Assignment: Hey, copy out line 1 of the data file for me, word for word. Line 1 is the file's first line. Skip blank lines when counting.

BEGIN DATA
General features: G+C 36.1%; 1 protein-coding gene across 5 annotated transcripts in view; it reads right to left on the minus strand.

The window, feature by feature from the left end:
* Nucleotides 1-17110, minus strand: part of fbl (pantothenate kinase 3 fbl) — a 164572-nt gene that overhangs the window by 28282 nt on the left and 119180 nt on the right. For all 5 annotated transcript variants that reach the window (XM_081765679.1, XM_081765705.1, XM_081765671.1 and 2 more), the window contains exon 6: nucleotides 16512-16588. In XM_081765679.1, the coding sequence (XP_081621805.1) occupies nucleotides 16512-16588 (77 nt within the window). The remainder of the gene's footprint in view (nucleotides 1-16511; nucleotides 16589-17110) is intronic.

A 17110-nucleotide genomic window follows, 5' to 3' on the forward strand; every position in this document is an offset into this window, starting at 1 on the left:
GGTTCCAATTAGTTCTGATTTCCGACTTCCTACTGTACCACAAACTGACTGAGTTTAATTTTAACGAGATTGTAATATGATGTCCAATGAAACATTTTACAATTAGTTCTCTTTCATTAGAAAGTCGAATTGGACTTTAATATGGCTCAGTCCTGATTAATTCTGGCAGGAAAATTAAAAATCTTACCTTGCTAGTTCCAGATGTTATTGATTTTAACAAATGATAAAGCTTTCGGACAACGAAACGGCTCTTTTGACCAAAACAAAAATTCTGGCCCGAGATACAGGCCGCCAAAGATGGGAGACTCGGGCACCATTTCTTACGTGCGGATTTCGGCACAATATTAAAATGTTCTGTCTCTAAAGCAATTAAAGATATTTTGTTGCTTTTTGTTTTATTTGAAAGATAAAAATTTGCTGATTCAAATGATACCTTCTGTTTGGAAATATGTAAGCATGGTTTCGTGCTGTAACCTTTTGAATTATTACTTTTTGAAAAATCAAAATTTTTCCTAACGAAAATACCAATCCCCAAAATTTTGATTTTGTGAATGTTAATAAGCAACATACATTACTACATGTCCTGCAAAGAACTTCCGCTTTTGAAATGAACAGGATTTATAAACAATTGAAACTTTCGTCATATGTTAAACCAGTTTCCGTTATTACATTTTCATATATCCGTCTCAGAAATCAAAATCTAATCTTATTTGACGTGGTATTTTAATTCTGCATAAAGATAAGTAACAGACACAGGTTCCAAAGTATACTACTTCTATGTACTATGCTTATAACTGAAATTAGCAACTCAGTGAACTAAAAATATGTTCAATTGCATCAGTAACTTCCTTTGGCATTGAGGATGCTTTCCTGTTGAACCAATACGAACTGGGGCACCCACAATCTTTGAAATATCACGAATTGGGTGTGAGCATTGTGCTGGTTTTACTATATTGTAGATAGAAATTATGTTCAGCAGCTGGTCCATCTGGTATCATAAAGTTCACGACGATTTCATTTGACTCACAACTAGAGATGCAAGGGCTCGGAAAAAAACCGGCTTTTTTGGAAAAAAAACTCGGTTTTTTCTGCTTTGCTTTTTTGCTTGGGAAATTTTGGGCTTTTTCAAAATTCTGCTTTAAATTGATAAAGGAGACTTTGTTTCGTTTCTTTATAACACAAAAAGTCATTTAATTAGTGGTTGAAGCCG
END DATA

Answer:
General features: G+C 36.1%; 1 protein-coding gene across 5 annotated transcripts in view; it reads right to left on the minus strand.